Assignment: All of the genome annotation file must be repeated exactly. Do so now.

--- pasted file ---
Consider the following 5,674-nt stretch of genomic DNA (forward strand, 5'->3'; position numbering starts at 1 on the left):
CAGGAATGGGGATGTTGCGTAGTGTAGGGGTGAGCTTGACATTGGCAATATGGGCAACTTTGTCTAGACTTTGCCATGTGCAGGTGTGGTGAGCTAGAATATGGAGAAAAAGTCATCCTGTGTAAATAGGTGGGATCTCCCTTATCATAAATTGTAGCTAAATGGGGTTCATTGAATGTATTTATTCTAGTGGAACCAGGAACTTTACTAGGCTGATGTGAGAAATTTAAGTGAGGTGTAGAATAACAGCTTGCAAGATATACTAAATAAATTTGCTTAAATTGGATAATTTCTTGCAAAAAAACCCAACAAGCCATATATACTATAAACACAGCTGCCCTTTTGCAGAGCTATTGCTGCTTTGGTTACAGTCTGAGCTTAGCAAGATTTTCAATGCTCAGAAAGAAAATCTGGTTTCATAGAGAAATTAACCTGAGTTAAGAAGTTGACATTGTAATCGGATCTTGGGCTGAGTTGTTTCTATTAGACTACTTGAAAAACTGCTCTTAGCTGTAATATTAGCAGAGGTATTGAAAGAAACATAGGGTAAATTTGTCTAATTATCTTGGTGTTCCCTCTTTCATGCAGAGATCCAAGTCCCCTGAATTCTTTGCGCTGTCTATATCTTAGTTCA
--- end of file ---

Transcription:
Consider the following 5,674-nt stretch of genomic DNA (forward strand, 5'->3'; position numbering starts at 1 on the left):
CAGGAATGGGGATGTTGCGTAGTGTAGGGGTGAGCTTGACATTGGCAATATGGGCAACTTTGTCTAGACTTTGCCATGTGCAGGTGTGGTGAGCTAGAATATGGAGAAAAAGTCATCCTGTGTAAATAGGTGGGATCTCCCTTATCATAAATTGTAGCTAAATGGGGTTCATTGAATGTATTTATTCTAGTGGAACCAGGAACTTTACTAGGCTGATGTGAGAAATTTAAGTGAGGTGTAGAATAACAGCTTGCAAGATATACTAAATAAATTTGCTTAAATTGGATAATTTCTTGCAAAAAAACCCAACAAGCCATATATACTATAAACACAGCTGCCCTTTTGCAGAGCTATTGCTGCTTTGGTTACAGTCTGAGCTTAGCAAGATTTTCAATGCTCAGAAAGAAAATCTGGTTTCATAGAGAAATTAACCTGAGTTAAGAAGTTGACATTGTAATCGGATCTTGGGCTGAGTTGTTTCTATTAGACTACTTGAAAAACTGCTCTTAGCTGTAATATTAGCAGAGGTATTGAAAGAAACATAGGGTAAATTTGTCTAATTATCTTGGTGTTCCCTCTTTCATGCAGAGATCCAAGTCCCCTGAATTCTTTGCGCTGTCTATATCTTAGTTCA